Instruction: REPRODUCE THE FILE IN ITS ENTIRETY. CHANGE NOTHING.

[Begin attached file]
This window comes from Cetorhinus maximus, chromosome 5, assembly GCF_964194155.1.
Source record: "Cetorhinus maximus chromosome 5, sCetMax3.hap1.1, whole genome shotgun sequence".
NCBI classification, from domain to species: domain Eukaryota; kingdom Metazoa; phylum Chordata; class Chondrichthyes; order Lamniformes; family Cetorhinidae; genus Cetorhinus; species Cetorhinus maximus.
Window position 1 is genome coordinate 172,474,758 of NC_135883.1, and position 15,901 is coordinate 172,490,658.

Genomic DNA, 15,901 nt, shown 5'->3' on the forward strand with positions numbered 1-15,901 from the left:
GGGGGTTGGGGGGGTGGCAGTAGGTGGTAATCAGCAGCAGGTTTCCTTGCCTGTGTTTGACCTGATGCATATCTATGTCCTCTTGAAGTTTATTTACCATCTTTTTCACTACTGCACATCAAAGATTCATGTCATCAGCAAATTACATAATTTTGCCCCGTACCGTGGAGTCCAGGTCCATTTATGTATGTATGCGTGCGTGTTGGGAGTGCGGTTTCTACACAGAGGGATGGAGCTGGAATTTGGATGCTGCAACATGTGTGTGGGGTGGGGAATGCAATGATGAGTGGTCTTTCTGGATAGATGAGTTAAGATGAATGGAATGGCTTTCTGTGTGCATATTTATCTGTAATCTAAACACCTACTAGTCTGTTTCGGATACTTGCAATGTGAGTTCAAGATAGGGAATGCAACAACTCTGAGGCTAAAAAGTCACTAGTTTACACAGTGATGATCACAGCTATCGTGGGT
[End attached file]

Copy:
This window comes from Cetorhinus maximus, chromosome 5, assembly GCF_964194155.1.
Source record: "Cetorhinus maximus chromosome 5, sCetMax3.hap1.1, whole genome shotgun sequence".
NCBI classification, from domain to species: domain Eukaryota; kingdom Metazoa; phylum Chordata; class Chondrichthyes; order Lamniformes; family Cetorhinidae; genus Cetorhinus; species Cetorhinus maximus.
Window position 1 is genome coordinate 172,474,758 of NC_135883.1, and position 15,901 is coordinate 172,490,658.

Genomic DNA, 15,901 nt, shown 5'->3' on the forward strand with positions numbered 1-15,901 from the left:
GGGGGTTGGGGGGGTGGCAGTAGGTGGTAATCAGCAGCAGGTTTCCTTGCCTGTGTTTGACCTGATGCATATCTATGTCCTCTTGAAGTTTATTTACCATCTTTTTCACTACTGCACATCAAAGATTCATGTCATCAGCAAATTACATAATTTTGCCCCGTACCGTGGAGTCCAGGTCCATTTATGTATGTATGCGTGCGTGTTGGGAGTGCGGTTTCTACACAGAGGGATGGAGCTGGAATTTGGATGCTGCAACATGTGTGTGGGGTGGGGAATGCAATGATGAGTGGTCTTTCTGGATAGATGAGTTAAGATGAATGGAATGGCTTTCTGTGTGCATATTTATCTGTAATCTAAACACCTACTAGTCTGTTTCGGATACTTGCAATGTGAGTTCAAGATAGGGAATGCAACAACTCTGAGGCTAAAAAGTCACTAGTTTACACAGTGATGATCACAGCTATCGTGGGT